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Carlos Martí­nez Velázquez

MEXICO - Real Estate & Construction

Carlos Martí­nez Velázquez

Director General, Infonavit


Carlos Martí­nez Velázquez has a degree in political science from ITAM. He is an expert in political economy and the protection of consumer rights. He has overseen a wide range of public sector roles in the Secretary of Economy and Presidency. He has been Director General of Infonavit since 2018.

As the largest financial institution operating in the real estate sector in Latin America, Infonavit works with highly innovative companies to better serve the needs of its 5.5 million clients.

How is the pandemic affecting the real estate sector in Mexico?
The majority of companies in the housing sector construct small projects and do not have access to finance. As the largest financial institution operating in the real estate sector in Latin America, we like working with highly innovative companies. The pandemic has created two main problems. First, since people are in lockdown, those who are interested in looking for a house are not able to do so. That generates a demand problem. As a result, a number of construction projects have been put on hold. If we can reactivate the economy by June, it is possible to balance supply and demand again. We are trying to process mortgage loans despite the pandemic. We are open to mortgage requests. Our focus during the health emergency is showing the other face of Infonavit. We provide seven out of 10 loans in Mexico, and we protect private workers. For example, we are offering a three-month moratorium to clients whose salaries took a hit. In addition, we have deferred some mandatory payments that companies have to make to Infonavit. By the end of May, and especially in June and July, we expect the real estate sector to soar, and people will start to seek new loans.

What factors will help the sector to recover in June?
People have to return to their jobs because that is the only way to boost consumption. Infonavit is linked to the working cycle. Our service is for people working in the formal sector, so we cannot help those workers who get paid under the table.

How are you adjusting your 2020 targets?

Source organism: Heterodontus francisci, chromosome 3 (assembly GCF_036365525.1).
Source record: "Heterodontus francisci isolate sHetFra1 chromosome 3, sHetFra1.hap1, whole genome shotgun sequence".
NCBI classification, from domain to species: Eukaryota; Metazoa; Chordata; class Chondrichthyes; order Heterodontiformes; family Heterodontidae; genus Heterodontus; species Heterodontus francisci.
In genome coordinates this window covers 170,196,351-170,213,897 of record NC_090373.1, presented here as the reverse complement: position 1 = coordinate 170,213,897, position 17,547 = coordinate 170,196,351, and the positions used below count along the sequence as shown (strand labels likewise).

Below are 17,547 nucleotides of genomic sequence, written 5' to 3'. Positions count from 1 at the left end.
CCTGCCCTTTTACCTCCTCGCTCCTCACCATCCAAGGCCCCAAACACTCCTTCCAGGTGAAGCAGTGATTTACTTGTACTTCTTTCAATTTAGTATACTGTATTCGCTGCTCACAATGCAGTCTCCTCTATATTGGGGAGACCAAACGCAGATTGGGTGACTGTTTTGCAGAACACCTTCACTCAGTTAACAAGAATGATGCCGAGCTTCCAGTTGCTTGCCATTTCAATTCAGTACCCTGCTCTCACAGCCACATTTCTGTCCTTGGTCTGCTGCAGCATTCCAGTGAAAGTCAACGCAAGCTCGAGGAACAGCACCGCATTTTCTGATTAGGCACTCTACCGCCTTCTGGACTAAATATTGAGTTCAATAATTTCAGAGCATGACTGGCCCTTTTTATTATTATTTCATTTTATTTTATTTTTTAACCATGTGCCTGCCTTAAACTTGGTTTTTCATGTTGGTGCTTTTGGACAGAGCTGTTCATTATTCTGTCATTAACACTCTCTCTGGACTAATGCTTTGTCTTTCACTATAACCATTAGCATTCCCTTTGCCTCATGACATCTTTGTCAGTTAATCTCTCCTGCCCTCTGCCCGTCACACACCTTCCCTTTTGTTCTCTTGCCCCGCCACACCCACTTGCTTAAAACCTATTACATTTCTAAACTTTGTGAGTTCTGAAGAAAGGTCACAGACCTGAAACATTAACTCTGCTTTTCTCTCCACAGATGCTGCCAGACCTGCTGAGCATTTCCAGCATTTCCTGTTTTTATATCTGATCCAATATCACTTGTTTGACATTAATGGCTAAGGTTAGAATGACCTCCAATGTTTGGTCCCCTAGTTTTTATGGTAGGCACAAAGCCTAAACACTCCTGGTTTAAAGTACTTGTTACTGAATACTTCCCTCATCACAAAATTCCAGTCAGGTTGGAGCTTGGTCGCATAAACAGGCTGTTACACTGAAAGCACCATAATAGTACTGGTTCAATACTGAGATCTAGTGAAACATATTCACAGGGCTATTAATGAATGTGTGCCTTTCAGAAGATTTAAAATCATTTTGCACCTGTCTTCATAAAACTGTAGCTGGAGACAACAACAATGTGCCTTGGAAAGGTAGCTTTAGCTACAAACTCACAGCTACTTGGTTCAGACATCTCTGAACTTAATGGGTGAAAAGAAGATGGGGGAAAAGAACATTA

We have not adjusted our goals. Our goal was to award 500,000 loans, and we expect to achieve that because we are launching new financial services. We think that a lot of people will need cash to acquire houses, which is why we are increasing our cash flow to award mortgage loans. We have a product that can help people refurbish their homes. We are also planning to launch a new financing line in August. In Guanajuato or Michoacán, some families own large plots of land, and we can help them develop their land through our loans. Our new financial services will diversify our portfolio. That is why we are maintaining the same goal, but we are reviewing the distribution of our portfolio.

How do you seek to unite loans from different individuals to finance common projects?
In February 2020, we launched a product named Let’s Unite Credits, which allows us to unite different loans from different people. With this new product, couples, friends, or relatives can unite their loans to then acquire a larger house. In addition, there are cases in which unmarried couples who live together cannot acquire loans. We are trying to cater to such clients through our products. In Mexico, rules for the construction sector vary from municipality to municipality. As a result, some cities still have outdated laws. Municipalities should cut red tape and make the entire process more flexible.

What can be done to make the process more flexible?
The government established the Secretariat of Agrarian, Territorial, and Urban Development in 2013 for this purpose. We are helping the government implement the National Housing Program. We have been able to start conversations with municipalities, but there are 2,500 municipalities in Mexico, which means that there are 2,500 different construction regulations.

What are your goals for 2020 and beyond?
One goal is to award 3 million mortgage loans to solve the existing housing deficit. We need to provide access to new homes for individuals. We have 5.5 million clients, and last year we awarded around a million credits. Some of them are old credits, which were awarded under disadvantageous conditions for the families. We have to provide loans that are adjusted to the reality of Mexican society and that are sustainable in the long term.



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